The second best way to spend two hours in the dark.
What if the person you were dating asked to reenact your combined sexual histories— with each other and on each other. From backseat blowjobs and adolescent fumblings to buried traumas and wild one night stands. That’s the premise of playwright Kirk Lynn’s new play Your Mother’s Copy of the Kama Sutra, running Off Broadway at Playwrights Horizons. It’s the only time you’re likely to sit in a dark room with a hundred strangers, knowing everyone is mentally revisiting the ghosts of sex-lives past.
The play starts, naturally enough, with a blindfolded man down on his knees, his lover playfully taunting him with commands as he crawls around her bedroom floor. By the end of the scene, Reggie (DILF-y Chris Stack) is down to his underwear, groping around to find the ring in his coat pocket. He proposes to Carla (a beautiful Zoë Sophia Garcia), and she accepts on one condition: They complete the aforementioned carnal play-by-play in the year leading up to marriage.
You might expect a formulaic slew of sordid encounters to follow — and yes, there was that one time that Carla took it from a strap-on in college (so we get the whole role reversal thing out of the way upfront). But it’s clear from the start that Reggie and Carla’s cataloguing of physical acts is an attempt to achieve something closer to total intimacy, and Lynn’s play questions, in many ways, what that might mean.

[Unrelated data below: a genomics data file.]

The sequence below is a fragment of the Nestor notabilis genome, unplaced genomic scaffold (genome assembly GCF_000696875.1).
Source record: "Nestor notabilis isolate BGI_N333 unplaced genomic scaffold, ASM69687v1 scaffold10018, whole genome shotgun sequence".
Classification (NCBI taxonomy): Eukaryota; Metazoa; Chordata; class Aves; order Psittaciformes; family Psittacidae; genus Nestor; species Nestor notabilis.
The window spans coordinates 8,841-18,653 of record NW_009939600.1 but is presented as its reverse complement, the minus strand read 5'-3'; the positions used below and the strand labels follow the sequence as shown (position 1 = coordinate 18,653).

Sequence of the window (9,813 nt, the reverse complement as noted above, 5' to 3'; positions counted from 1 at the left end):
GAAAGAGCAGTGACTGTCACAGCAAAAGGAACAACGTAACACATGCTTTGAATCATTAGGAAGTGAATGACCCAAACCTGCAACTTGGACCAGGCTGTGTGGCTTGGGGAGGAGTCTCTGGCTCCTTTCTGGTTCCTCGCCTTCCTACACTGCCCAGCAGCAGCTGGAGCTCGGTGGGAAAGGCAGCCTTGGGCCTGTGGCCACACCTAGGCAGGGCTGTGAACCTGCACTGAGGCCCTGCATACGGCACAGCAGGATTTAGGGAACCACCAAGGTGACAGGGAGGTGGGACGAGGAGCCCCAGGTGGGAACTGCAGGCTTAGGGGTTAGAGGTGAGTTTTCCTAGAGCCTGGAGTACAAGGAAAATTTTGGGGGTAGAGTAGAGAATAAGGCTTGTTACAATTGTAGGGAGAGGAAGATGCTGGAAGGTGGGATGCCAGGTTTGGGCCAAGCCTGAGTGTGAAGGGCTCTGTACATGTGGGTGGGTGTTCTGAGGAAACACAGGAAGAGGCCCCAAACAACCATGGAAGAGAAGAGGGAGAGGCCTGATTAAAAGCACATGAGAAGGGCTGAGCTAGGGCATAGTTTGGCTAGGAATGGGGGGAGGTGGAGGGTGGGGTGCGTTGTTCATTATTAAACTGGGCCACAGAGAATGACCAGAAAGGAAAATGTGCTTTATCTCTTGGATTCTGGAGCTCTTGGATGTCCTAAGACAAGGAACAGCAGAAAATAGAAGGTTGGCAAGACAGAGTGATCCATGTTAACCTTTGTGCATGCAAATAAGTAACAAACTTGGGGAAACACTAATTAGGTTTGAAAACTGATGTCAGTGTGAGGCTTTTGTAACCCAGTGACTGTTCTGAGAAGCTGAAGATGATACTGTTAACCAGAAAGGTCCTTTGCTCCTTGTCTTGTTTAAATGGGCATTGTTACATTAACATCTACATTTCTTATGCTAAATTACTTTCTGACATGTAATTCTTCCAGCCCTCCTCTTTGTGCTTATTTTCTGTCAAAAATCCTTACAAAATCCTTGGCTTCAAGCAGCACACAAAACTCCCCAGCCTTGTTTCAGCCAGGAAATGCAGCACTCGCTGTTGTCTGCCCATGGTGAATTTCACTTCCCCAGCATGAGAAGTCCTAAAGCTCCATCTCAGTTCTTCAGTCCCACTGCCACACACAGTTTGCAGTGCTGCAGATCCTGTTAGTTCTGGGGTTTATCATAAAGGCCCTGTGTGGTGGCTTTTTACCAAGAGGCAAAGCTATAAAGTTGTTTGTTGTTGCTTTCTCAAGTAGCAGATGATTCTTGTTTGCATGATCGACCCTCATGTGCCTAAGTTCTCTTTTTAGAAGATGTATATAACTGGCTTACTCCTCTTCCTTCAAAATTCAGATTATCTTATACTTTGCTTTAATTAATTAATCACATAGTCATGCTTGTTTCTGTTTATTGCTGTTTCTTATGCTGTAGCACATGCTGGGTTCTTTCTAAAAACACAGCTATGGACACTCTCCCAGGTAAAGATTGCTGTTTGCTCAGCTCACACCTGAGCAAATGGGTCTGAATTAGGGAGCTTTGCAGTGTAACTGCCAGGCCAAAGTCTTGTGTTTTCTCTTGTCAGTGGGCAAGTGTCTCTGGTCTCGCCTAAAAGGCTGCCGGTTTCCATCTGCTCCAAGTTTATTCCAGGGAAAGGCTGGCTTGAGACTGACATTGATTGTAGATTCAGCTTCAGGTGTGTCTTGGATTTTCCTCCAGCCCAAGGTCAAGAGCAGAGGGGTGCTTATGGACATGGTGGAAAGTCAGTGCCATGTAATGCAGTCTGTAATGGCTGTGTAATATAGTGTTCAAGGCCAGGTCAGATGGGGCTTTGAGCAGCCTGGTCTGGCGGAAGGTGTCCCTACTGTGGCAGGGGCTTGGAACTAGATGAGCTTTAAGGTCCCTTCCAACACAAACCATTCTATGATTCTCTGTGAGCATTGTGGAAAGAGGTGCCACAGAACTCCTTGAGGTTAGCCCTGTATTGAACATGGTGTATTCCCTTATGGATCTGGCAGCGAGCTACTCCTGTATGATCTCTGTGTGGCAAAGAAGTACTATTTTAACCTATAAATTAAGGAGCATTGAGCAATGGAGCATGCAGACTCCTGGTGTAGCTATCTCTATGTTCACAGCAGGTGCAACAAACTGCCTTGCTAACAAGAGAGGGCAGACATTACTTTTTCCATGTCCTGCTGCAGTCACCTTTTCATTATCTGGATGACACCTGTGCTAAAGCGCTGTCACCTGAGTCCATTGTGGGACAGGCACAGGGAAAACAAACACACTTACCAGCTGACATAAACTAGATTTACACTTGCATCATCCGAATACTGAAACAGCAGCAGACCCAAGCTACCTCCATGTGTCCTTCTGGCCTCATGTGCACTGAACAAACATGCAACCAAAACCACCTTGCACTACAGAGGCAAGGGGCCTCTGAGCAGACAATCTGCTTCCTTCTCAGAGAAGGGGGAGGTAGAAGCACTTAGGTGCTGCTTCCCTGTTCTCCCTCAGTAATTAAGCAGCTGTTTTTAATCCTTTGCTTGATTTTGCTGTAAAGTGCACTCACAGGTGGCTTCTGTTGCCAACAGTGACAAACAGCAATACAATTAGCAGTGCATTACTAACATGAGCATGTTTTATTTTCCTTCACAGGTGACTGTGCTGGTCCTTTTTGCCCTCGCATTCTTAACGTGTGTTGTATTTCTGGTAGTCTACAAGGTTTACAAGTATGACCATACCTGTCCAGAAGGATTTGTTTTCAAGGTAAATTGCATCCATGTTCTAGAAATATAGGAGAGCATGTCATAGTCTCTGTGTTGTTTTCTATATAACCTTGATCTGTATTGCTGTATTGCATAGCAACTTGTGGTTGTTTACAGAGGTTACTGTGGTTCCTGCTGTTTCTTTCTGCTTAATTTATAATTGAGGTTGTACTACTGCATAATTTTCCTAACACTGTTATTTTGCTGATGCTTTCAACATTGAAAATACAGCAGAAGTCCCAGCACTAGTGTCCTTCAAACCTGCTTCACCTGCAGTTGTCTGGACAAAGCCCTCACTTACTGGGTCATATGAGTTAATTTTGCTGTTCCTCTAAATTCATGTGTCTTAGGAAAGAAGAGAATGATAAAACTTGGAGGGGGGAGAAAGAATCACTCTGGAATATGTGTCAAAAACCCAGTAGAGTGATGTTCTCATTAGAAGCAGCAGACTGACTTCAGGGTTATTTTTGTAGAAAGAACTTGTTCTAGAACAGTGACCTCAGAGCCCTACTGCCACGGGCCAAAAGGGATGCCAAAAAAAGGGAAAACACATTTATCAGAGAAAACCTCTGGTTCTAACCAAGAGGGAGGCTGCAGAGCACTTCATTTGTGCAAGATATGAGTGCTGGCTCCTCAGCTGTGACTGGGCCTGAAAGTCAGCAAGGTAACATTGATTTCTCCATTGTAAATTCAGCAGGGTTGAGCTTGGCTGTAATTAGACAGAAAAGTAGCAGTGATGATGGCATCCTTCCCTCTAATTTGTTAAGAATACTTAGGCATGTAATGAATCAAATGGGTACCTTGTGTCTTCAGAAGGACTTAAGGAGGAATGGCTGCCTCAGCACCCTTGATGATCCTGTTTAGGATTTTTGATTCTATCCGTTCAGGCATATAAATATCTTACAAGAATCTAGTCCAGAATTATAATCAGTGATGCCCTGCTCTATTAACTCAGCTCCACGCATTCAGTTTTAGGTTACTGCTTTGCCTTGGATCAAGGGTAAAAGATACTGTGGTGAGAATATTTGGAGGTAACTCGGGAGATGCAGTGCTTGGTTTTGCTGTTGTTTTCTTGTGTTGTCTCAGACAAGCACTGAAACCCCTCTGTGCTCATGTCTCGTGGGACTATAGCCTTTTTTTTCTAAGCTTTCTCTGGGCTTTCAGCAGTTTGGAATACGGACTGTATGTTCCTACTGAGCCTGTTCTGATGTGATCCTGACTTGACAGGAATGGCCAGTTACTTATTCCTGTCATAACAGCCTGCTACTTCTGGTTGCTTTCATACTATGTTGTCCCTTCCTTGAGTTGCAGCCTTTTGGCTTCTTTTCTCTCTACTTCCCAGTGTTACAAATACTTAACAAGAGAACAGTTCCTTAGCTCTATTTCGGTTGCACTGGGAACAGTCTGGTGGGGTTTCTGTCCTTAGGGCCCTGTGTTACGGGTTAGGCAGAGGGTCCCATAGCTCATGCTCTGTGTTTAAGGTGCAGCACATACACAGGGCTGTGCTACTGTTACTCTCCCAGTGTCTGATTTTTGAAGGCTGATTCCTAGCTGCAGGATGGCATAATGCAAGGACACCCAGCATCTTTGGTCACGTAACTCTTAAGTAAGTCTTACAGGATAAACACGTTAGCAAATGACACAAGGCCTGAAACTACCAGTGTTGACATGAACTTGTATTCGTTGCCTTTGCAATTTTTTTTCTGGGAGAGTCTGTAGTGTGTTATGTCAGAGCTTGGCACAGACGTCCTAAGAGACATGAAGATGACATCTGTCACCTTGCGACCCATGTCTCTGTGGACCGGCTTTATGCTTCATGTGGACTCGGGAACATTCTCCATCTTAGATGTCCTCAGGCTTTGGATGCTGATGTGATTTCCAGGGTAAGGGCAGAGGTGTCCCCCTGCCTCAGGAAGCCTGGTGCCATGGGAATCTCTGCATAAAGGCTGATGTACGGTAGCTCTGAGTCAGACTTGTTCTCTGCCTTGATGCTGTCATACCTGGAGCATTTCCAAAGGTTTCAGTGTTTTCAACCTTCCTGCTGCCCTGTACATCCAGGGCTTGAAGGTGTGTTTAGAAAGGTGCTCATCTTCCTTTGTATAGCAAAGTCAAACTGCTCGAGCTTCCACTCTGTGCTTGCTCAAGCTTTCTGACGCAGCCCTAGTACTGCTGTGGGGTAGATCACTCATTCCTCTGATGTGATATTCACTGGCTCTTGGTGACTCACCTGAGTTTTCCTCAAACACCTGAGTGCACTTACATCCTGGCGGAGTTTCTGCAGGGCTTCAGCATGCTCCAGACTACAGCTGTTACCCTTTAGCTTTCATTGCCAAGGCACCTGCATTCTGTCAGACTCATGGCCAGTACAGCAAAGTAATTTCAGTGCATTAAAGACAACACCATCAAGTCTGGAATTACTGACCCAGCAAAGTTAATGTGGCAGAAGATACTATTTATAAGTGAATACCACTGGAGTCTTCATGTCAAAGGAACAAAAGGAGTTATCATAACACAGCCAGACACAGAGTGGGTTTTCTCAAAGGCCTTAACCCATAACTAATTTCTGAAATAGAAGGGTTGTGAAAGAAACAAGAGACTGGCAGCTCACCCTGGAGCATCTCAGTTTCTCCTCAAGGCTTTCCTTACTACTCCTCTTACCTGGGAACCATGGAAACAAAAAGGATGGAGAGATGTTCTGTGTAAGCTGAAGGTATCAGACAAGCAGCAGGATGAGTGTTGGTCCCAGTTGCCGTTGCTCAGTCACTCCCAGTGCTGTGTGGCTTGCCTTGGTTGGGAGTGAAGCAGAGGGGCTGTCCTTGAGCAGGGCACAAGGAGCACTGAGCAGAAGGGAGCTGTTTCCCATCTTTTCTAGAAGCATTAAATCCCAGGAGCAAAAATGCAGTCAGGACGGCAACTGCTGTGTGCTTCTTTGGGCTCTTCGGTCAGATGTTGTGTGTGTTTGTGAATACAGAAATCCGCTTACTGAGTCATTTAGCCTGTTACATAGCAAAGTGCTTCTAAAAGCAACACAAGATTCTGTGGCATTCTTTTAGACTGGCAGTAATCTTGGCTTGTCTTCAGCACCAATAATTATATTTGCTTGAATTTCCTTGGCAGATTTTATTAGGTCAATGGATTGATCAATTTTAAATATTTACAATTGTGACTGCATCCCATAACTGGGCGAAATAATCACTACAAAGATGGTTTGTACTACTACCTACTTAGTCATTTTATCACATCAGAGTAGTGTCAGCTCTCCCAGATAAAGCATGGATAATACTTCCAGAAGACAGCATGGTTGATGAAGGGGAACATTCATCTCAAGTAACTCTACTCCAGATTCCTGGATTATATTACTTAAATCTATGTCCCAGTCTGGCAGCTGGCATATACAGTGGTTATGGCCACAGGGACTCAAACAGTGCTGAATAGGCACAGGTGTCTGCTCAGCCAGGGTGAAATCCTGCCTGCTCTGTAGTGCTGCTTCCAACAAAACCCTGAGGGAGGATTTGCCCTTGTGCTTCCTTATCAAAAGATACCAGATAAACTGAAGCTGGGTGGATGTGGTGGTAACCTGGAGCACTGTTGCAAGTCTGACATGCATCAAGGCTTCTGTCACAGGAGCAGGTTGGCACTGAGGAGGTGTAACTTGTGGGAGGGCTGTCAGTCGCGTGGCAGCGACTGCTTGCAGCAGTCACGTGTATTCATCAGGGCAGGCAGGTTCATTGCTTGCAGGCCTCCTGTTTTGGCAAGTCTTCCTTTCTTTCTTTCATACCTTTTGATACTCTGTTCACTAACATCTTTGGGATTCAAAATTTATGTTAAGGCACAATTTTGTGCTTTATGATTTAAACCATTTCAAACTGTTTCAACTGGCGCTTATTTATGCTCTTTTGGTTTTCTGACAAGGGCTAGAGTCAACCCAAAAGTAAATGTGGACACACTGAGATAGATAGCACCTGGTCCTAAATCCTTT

“The characters come to realize that sexuality is, in some ways, a distraction to intimacy — or the spectacle of it rather than actual intimacy,” Lynn tells us.
Scenes of Reggie and Carla’s relationship (set in the mid-‘90s) are intercut with present day incidents involving their teenage daughter Bernie (Ismenia Mendes) and two other teen boys — one of whom becomes her love interest and the other a sexual predator.
For Lynn, the play grew from its premise of two lovers exposing their sexual pasts into a generational story when his daughter was born during his process of writing. “Suddenly what sex means to me, and thinking about talking about sex with my daughter was fascinating,” Lynn says.
The latter half of his play takes on a familiar battle between father and daughter — to be heard and understood by each other — as another, different sort of grappling for intimacy. Facing his demons and opening up to Carla is practice for the struggle, but for Reggie breaking through to his teenage girl is a completely different battle.
“People say crazy shit to the father of a daughter, men and women both expressed to me that when my daughter was a teenager I should want to lock her up,” Lynne says. While Lynn wonders whether or not he’ll come around to that idea when his daughter reaches adolescence, for now he doesn’t agree. “I just want her to be healthy, I hope that she has as happy and as healthy a sexual life as I’ve had — if that’s weird to say.”
Though from the darker undercurrents running through his play, Lynn seems to understand that very little about sex is ever quite so simple, though it continues to be an important part of how we discover each other, physically and otherwise.
Images via Jeremy Daniel.